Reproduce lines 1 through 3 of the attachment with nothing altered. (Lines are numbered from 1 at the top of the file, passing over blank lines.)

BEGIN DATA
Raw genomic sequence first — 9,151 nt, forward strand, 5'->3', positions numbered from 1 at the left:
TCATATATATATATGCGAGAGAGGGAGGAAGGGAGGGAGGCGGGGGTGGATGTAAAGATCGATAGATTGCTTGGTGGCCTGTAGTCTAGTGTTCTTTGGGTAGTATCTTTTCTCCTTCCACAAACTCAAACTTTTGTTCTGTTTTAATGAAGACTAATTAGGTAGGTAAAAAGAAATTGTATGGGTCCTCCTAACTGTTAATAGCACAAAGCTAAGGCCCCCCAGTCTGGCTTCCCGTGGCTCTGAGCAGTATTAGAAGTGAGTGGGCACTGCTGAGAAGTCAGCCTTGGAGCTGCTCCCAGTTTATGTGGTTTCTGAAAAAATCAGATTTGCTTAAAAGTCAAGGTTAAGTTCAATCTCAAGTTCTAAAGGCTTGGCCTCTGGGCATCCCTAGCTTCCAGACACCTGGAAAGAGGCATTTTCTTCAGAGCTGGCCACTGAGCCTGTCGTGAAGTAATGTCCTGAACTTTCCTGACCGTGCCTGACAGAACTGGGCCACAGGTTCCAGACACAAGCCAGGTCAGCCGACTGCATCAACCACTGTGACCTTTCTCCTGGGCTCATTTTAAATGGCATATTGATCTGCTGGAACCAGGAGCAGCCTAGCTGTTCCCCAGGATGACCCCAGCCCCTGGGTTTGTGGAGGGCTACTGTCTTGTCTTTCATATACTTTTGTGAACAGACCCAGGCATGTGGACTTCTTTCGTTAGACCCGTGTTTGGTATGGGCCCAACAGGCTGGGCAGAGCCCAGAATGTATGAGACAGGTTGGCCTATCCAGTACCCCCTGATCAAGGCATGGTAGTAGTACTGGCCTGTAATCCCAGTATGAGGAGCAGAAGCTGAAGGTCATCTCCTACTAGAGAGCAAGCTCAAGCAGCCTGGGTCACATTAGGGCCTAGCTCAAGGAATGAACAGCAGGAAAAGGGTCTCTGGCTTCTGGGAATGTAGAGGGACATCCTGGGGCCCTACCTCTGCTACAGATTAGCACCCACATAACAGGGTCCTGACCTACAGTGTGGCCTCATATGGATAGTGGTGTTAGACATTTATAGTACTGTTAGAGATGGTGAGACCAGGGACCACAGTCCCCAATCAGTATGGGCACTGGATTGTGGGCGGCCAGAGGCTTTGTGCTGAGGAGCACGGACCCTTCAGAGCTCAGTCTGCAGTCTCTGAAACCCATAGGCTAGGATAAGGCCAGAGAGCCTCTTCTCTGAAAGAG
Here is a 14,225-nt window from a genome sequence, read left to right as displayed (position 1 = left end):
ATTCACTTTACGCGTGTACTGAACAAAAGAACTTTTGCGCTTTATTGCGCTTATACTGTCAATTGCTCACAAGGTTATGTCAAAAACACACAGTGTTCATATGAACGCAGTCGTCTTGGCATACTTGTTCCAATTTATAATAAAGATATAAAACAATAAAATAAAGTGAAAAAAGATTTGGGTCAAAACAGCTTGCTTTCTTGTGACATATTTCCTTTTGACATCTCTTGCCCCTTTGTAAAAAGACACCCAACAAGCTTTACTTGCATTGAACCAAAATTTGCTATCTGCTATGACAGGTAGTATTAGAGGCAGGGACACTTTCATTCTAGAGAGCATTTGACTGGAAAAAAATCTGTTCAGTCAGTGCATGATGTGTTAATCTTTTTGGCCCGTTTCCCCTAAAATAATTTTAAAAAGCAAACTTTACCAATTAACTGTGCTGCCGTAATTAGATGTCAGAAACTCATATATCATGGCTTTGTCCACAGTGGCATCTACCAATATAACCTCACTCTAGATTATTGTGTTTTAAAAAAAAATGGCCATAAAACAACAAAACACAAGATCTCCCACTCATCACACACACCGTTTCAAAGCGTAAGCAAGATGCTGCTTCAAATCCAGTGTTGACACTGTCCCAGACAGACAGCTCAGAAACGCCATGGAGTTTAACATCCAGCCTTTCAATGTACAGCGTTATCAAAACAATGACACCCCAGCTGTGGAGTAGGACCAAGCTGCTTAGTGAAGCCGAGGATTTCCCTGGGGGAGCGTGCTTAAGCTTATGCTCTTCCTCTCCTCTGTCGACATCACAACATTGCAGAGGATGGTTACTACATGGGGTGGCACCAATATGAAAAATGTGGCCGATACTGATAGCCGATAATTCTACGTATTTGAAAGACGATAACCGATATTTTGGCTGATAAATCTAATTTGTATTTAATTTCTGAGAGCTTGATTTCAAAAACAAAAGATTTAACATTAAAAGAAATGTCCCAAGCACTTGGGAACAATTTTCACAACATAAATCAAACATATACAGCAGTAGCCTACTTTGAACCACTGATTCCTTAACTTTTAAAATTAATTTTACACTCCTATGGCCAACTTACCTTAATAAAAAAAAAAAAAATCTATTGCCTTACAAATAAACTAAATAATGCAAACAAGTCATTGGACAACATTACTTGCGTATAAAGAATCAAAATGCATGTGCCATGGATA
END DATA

Raw genomic sequence first — 9,151 nt, forward strand, 5'->3', positions numbered from 1 at the left:
TCATATATATATATGCGAGAGAGGGAGGAAGGGAGGGAGGCGGGGGTGGATGTAAAGATCGATAGATTGCTTGGTGGCCTGTAGTCTAGTGTTCTTTGGGTAGTATCTTTTCTCCTTCCACAAACTCAAACTTTTGTTCTGTTTTAATGAAGACTAATTAGGTAGGTAAAAAGAAATTGTATGGGTCCTCCTAACTGTTAATAGCACAAAGCTAAGGCCCCCCAGTCTGGCTTCCCGTGGCTCTGAGCAGTATTAGAAGTGAGTGGGCACTGCTGAGAAGTCAGCCTTGGAGCTGCTCCCAGTTTATGTGGTTTCTGAAAAAATCAGATTTGCTTAAAAGTCAAGGTTAAGTTCAATCTCAAGTTCTAAAGGCTTGGCCTCTGGGCATCCCTAGCTTCCAGACACCTGGAAAGAGGCATTTTCTTCAGAGCTGGCCACTGAGCCTGTCGTGAAGTAATGTCCTGAACTTTCCTGACCGTGCCTGACAGAACTGGGCCACAGGTTCCAGACACAAGCCAGGTCAGCCGACTGCATCAACCACTGTGACCTTTCTCCTGGGCTCATTTTAAATGGCATATTGATCTGCTGGAACCAGGAGCAGCCTAGCTGTTCCCCAGGATGACCCCAGCCCCTGGGTTTGTGGAGGGCTACTGTCTTGTCTTTCATATACTTTTGTGAACAGACCCAGGCATGTGGACTTCTTTCGTTAGACCCGTGTTTGGTATGGGCCCAACAGGCTGGGCAGAGCCCAGAATGTATGAGACAGGTTGGCCTATCCAGTACCCCCTGATCAAGGCATGGTAGTAGTACTGGCCTGTAATCCCAGTATGAGGAGCAGAAGCTGAAGGTCATCTCCTACTAGAGAGCAAGCTCAAGCAGCCTGGGTCACATTAGGGCCTAGCTCAAGGAATGAACAGCAGGAAAAGGGTCTCTGGCTTCTGGGAATGTAGAGGGACATCCTGGGGCCCTACCTCTGCTACAGATTAGCACCCACATAACAGGGTCCTGACCTACAGTGTGGCCTCATATGGATAGTGGTGTTAGACATTTATAGTACTGTTAGAGATGGTGAGACCAGGGACCACAGTCCCCAATCAGTATGGGCACTGGATTGTGGGCGGCCAGAGGCTTTGTGCTGAGGAGCACGGACCCTTCAGAGCTCAGTCTGCAGTCTCTGAAACCCATAGGCTAGGATAAGGCCAGAGAGCCTCTTCTCTGAAAGAG
Here is a 14,225-nt window from a genome sequence, read left to right as displayed (position 1 = left end):